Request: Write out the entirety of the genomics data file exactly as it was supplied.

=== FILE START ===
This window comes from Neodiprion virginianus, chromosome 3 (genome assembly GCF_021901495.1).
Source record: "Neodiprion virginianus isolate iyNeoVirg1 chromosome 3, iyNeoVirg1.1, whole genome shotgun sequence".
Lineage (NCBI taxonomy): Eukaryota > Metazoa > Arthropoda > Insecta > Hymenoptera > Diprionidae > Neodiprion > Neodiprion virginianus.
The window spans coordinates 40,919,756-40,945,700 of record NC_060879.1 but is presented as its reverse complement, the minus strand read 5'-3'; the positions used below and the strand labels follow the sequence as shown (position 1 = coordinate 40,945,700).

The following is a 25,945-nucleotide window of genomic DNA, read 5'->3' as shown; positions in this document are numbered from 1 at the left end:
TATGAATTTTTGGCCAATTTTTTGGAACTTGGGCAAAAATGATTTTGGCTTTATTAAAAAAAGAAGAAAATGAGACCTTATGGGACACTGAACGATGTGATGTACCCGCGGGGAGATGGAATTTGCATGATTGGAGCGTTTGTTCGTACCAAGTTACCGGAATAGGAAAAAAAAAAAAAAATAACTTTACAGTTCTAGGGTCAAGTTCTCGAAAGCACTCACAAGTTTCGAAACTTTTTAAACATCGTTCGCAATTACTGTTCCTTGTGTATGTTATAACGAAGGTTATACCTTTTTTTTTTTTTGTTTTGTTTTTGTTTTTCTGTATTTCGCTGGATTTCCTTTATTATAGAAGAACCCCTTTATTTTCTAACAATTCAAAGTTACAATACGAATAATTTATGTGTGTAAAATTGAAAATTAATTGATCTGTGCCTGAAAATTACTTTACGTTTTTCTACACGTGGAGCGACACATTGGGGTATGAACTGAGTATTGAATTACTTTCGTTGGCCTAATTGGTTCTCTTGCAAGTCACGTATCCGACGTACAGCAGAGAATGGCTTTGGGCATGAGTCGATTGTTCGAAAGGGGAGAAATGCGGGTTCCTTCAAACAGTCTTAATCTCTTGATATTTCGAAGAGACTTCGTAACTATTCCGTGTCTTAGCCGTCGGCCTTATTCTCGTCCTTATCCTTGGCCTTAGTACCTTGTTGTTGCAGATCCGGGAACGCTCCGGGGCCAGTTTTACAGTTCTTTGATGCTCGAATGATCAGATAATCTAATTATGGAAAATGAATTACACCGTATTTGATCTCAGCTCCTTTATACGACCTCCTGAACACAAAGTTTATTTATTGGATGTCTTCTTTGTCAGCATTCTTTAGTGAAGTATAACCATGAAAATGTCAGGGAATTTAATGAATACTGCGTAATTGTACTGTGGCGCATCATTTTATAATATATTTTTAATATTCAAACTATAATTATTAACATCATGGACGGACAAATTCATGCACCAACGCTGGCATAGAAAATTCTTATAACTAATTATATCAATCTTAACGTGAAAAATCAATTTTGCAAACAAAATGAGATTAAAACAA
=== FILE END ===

This window comes from Neodiprion virginianus, chromosome 3 (genome assembly GCF_021901495.1).
Source record: "Neodiprion virginianus isolate iyNeoVirg1 chromosome 3, iyNeoVirg1.1, whole genome shotgun sequence".
Lineage (NCBI taxonomy): Eukaryota > Metazoa > Arthropoda > Insecta > Hymenoptera > Diprionidae > Neodiprion > Neodiprion virginianus.
The window spans coordinates 40,919,756-40,945,700 of record NC_060879.1 but is presented as its reverse complement, the minus strand read 5'-3'; the positions used below and the strand labels follow the sequence as shown (position 1 = coordinate 40,945,700).

The following is a 25,945-nucleotide window of genomic DNA, read 5'->3' as shown; positions in this document are numbered from 1 at the left end:
TATGAATTTTTGGCCAATTTTTTGGAACTTGGGCAAAAATGATTTTGGCTTTATTAAAAAAAGAAGAAAATGAGACCTTATGGGACACTGAACGATGTGATGTACCCGCGGGGAGATGGAATTTGCATGATTGGAGCGTTTGTTCGTACCAAGTTACCGGAATAGGAAAAAAAAAAAAAAATAACTTTACAGTTCTAGGGTCAAGTTCTCGAAAGCACTCACAAGTTTCGAAACTTTTTAAACATCGTTCGCAATTACTGTTCCTTGTGTATGTTATAACGAAGGTTATACCTTTTTTTTTTTTTGTTTTGTTTTTGTTTTTCTGTATTTCGCTGGATTTCCTTTATTATAGAAGAACCCCTTTATTTTCTAACAATTCAAAGTTACAATACGAATAATTTATGTGTGTAAAATTGAAAATTAATTGATCTGTGCCTGAAAATTACTTTACGTTTTTCTACACGTGGAGCGACACATTGGGGTATGAACTGAGTATTGAATTACTTTCGTTGGCCTAATTGGTTCTCTTGCAAGTCACGTATCCGACGTACAGCAGAGAATGGCTTTGGGCATGAGTCGATTGTTCGAAAGGGGAGAAATGCGGGTTCCTTCAAACAGTCTTAATCTCTTGATATTTCGAAGAGACTTCGTAACTATTCCGTGTCTTAGCCGTCGGCCTTATTCTCGTCCTTATCCTTGGCCTTAGTACCTTGTTGTTGCAGATCCGGGAACGCTCCGGGGCCAGTTTTACAGTTCTTTGATGCTCGAATGATCAGATAATCTAATTATGGAAAATGAATTACACCGTATTTGATCTCAGCTCCTTTATACGACCTCCTGAACACAAAGTTTATTTATTGGATGTCTTCTTTGTCAGCATTCTTTAGTGAAGTATAACCATGAAAATGTCAGGGAATTTAATGAATACTGCGTAATTGTACTGTGGCGCATCATTTTATAATATATTTTTAATATTCAAACTATAATTATTAACATCATGGACGGACAAATTCATGCACCAACGCTGGCATAGAAAATTCTTATAACTAATTATATCAATCTTAACGTGAAAAATCAATTTTGCAAACAAAATGAGATTAAAACAA